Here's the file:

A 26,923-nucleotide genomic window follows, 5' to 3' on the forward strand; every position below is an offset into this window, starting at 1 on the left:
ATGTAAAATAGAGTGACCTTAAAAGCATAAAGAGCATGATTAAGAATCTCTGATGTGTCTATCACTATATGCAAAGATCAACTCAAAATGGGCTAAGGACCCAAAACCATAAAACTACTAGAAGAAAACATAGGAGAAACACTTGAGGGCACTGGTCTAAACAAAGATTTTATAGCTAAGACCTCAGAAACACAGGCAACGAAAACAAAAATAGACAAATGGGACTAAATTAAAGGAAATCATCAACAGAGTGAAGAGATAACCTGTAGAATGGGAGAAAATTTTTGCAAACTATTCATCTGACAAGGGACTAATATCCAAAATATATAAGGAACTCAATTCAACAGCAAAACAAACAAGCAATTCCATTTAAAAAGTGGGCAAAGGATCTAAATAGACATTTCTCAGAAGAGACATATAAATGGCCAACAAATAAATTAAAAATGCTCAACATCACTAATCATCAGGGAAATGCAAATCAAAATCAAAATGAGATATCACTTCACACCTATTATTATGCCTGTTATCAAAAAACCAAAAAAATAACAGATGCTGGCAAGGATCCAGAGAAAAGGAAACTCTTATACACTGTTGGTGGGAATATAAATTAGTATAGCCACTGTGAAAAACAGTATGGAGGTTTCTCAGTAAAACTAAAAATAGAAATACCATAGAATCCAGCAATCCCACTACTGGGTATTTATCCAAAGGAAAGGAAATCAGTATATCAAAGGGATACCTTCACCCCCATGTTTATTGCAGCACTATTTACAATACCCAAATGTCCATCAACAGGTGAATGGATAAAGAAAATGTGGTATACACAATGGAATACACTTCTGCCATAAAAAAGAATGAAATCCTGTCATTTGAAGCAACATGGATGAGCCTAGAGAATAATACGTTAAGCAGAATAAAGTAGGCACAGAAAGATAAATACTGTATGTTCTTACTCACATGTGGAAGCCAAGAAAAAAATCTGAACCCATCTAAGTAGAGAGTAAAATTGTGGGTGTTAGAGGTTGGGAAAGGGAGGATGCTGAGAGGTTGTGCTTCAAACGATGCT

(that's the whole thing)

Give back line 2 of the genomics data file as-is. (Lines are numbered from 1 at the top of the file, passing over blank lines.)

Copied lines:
ATGTAAAATAGAGTGACCTTAAAAGCATAAAGAGCATGATTAAGAATCTCTGATGTGTCTATCACTATATGCAAAGATCAACTCAAAATGGGCTAAGGACCCAAAACCATAAAACTACTAGAAGAAAACATAGGAGAAACACTTGAGGGCACTGGTCTAAACAAAGATTTTATAGCTAAGACCTCAGAAACACAGGCAACGAAAACAAAAATAGACAAATGGGACTAAATTAAAGGAAATCATCAACAGAGTGAAGAGATAACCTGTAGAATGGGAGAAAATTTTTGCAAACTATTCATCTGACAAGGGACTAATATCCAAAATATATAAGGAACTCAATTCAACAGCAAAACAAACAAGCAATTCCATTTAAAAAGTGGGCAAAGGATCTAAATAGACATTTCTCAGAAGAGACATATAAATGGCCAACAAATAAATTAAAAATGCTCAACATCACTAATCATCAGGGAAATGCAAATCAAAATCAAAATGAGATATCACTTCACACCTATTATTATGCCTGTTATCAAAAAACCAAAAAAATAACAGATGCTGGCAAGGATCCAGAGAAAAGGAAACTCTTATACACTGTTGGTGGGAATATAAATTAGTATAGCCACTGTGAAAAACAGTATGGAGGTTTCTCAGTAAAACTAAAAATAGAAATACCATAGAATCCAGCAATCCCACTACTGGGTATTTATCCAAAGGAAAGGAAATCAGTATATCAAAGGGATACCTTCACCCCCATGTTTATTGCAGCACTATTTACAATACCCAAATGTCCATCAACAGGTGAATGGATAAAGAAAATGTGGTATACACAATGGAATACACTTCTGCCATAAAAAAGAATGAAATCCTGTCATTTGAAGCAACATGGATGAGCCTAGAGAATAATACGTTAAGCAGAATAAAGTAGGCACAGAAAGATAAATACTGTATGTTCTTACTCACATGTGGAAGCCAAGAAAAAAATCTGAACCCATCTAAGTAGAGAGTAAAATTGTGGGTGTTAGAGGTTGGGAAAGGGAGGATGCTGAGAGGTTGTGCTTCAAACGATGCT